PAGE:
Walter Kerr, who became a theater critic in the 1950's, once wrote that "the essential purpose of a musical-comic book was to be interrupted." That is certainly the case with Holiday Inn, a 2014 musical set in 1946 and '47, and based on the classic 1942 film starring Fred Astaire and Bing Crosby. There is a storyline to follow, but it is clear from the start that it exists only to serve as a launching pad for the beautiful songs of Irving Berlin, and to pause when a big dance number is ready to stop the show.
The happy-go-lucky characters, attractive and talented one and all, inhabit a world where travel from Connecticut to LA happens in the wink of an eye, the calendar consists only of holidays, threats of financial ruin come from a cute kid on a scooter, and World War II apparently never occurred. This is escapist fare at full tilt, at a time when the real world is decidedly off its axis. Perhaps, in 2017, we will return to something resembling normalcy. Until then, a short stay at Holiday Inn provides a welcomed getaway.
Jim (Bryce Pinkham) and Ted (Corbin Bleu) are song and dance men and competitive pals. Ted is also whatever you would call the opposite of a wing man, with a habit of stealing away Jim's women. In an important if barely believable plot twist, Jim decides to give up touring, buy a huge farm at a cheap price in Connecticut and send his gal Lila (Megan Sikora) off on the road with Ted. Once ensconced in his new life, Jim's bubble begins to burst as he finds that his new home is a money pit. Fortunately, his only agitator is Charlie (Morgan Gao), a licorice-chewing messenger boy from the bank. With the help of a comedic device, um, I mean a repair woman, named Louise (Megan Lawrence), and a replacement love interest, um, I mean former owner of the farm, named Linda (Lora Lee Gayer), and a swell group of chorus folk, Jim converts his property into the ultimate off-off-off Broadway performance space. With show times scheduled only on holidays, because when else would you ever go to Connecticut, singing and dancing carry the day and true love doth flourish.
But never mind all that. Where else are you going to hear "Blue Skies," "White Christmas," "Easter Parade" and "Heat Wave" all in one night? Where else can "Shaking the Blues Away" transform into a fantastic chorus number featuring tap dancers with jump ropes? And where else can a former cast member of High School Musical tap his way through exploding fireworks and down into the front row of the audience as Mr. Bleu does here with the kind of effortlessness that Tony Danza can only dream about? His co-stars are equally entertaining. Mr. Pinkham is in fine voice and is especially touching in his rendition of "Be Careful, It's my Heart." (Perhaps not coincidentally, that is also the only number in the show that actually advances the plotline, as Ted takes aim on Linda.) Ms. Sikora brings a sharp comic touch to Lila. The first few scenes have us thinking that this is her show, but she then disappears for most of the evening. And Ms. Gayer, in the role played by Marjorie Reynolds in the film, brings a classy movie star quality to the role with her elegant dancing and lovely voice. Who wouldn't want to woo her?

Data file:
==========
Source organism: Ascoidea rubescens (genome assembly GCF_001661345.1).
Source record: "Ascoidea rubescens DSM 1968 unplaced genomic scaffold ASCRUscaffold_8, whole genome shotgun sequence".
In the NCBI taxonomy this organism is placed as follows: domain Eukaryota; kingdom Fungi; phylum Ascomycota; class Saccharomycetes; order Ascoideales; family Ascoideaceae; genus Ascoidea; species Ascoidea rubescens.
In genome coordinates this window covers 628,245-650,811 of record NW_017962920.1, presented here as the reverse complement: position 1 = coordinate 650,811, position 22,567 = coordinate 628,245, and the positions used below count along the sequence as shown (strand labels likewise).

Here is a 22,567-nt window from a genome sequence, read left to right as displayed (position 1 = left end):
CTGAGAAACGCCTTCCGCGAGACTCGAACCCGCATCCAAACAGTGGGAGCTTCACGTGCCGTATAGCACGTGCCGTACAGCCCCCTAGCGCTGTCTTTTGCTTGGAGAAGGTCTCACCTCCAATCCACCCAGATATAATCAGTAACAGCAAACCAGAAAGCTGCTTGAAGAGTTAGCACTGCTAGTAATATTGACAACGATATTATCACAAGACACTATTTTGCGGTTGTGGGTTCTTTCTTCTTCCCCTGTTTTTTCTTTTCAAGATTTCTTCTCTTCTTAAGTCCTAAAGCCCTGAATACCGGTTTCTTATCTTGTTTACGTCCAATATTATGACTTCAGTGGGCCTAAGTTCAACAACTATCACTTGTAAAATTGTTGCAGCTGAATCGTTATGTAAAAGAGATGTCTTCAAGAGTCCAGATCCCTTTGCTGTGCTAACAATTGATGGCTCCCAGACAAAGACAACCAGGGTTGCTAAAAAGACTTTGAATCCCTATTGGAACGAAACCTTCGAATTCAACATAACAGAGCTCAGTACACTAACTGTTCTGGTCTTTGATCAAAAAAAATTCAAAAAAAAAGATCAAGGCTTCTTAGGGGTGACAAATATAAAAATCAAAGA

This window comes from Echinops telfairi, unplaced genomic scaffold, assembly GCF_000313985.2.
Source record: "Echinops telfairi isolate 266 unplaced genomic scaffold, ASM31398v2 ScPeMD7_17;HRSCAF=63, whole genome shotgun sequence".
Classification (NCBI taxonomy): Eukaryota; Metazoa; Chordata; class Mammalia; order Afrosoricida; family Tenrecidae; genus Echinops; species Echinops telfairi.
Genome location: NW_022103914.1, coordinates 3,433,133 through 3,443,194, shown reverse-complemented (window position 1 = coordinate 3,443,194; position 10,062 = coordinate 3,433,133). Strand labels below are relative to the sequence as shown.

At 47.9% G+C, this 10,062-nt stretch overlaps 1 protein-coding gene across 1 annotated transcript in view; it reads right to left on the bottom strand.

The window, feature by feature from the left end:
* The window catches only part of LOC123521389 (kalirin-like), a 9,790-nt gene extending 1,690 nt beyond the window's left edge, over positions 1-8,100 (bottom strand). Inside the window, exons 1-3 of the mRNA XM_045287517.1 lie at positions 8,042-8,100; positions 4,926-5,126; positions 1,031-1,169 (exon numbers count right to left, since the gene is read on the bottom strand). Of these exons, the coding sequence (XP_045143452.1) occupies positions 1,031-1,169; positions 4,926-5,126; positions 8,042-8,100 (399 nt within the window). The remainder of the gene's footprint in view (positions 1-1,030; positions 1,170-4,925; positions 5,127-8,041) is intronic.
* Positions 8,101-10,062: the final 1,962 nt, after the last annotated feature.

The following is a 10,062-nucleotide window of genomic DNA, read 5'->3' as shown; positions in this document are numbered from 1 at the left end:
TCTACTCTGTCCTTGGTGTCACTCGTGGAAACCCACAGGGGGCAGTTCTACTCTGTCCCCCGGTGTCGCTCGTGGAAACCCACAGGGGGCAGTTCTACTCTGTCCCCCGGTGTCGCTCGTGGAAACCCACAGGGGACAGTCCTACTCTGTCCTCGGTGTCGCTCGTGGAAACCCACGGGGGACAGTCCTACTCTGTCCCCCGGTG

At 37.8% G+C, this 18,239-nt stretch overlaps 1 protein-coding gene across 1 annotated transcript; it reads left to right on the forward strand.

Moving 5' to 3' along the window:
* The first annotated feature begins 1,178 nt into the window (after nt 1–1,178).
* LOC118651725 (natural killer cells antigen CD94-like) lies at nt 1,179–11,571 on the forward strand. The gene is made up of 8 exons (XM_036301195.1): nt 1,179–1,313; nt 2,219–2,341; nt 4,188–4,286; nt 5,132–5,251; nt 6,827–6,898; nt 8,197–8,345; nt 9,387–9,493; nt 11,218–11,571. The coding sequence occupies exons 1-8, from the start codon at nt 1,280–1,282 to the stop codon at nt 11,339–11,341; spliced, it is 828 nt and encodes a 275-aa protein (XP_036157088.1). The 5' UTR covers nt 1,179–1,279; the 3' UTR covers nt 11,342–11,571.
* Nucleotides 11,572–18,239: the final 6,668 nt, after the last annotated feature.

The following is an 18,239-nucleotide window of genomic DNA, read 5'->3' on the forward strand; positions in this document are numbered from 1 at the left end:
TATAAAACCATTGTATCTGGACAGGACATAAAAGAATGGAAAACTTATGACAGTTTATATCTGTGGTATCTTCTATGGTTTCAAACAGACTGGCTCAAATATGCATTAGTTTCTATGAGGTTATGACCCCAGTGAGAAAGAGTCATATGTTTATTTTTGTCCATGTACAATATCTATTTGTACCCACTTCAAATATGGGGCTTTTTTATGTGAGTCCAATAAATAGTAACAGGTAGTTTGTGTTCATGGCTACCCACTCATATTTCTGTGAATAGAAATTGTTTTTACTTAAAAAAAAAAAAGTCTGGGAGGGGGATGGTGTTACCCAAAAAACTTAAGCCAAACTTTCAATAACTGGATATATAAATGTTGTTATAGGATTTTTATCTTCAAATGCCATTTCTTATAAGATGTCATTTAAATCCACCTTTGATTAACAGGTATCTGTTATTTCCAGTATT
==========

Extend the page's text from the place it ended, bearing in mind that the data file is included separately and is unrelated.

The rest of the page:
Director Gordon Greenberg has the show running like a well-oiled machine. With the curtain up at 8:01 and an exactly 15-minute-long intermission, the seasons fly by, with scenic designer Anna Louizos' set pieces whizzing past and a New Year's Eve champagne cork blasting into the balcony. Before we know it, it's time for a "White Christmas" reprise, and a happy finale. Then the lights come up and we remember we are inside Studio 54, where newlyweds Donald and Ivana Trump once boogied.
"A perky but bland stage adaptation of the 1942 movie."
Charles Isherwood for New York Times
"It's familiar and vanilla-flavored fluff, but with tasty sprinkles: a fine cast, tap-happy hoofing and colorfully witty costumes."
Joe Dziemianowicz for New York Daily News
"There's more corn and cheese served in this earnest, sweater-vested affair than any nutritionist would approve, but what harm in a cup of early eggnog?"
David Cote for Time Out New York
"This tuneful confection of standards from one of America's greatest songwriters definitely harkens back to the golden age of musicals."
Jennifer Farrar for Associated Press
"The Irving Berlin songs work their magic in this formulaic but sweet-hearted musical."
Frank Scheck for Hollywood Reporter
"Director Gordon Greenberg and co-writer Chad Hodge have significantly rethought, reshaped and revitalized the script, giving the show more heart, a slightly modern sensibility and a joyful spirit. Engaging performances, dynamic dancing and a lively orchestra make it the feel-good show of the fall."
Frank Rizzo for Variety
External links to full reviews from popular press...
Originally published on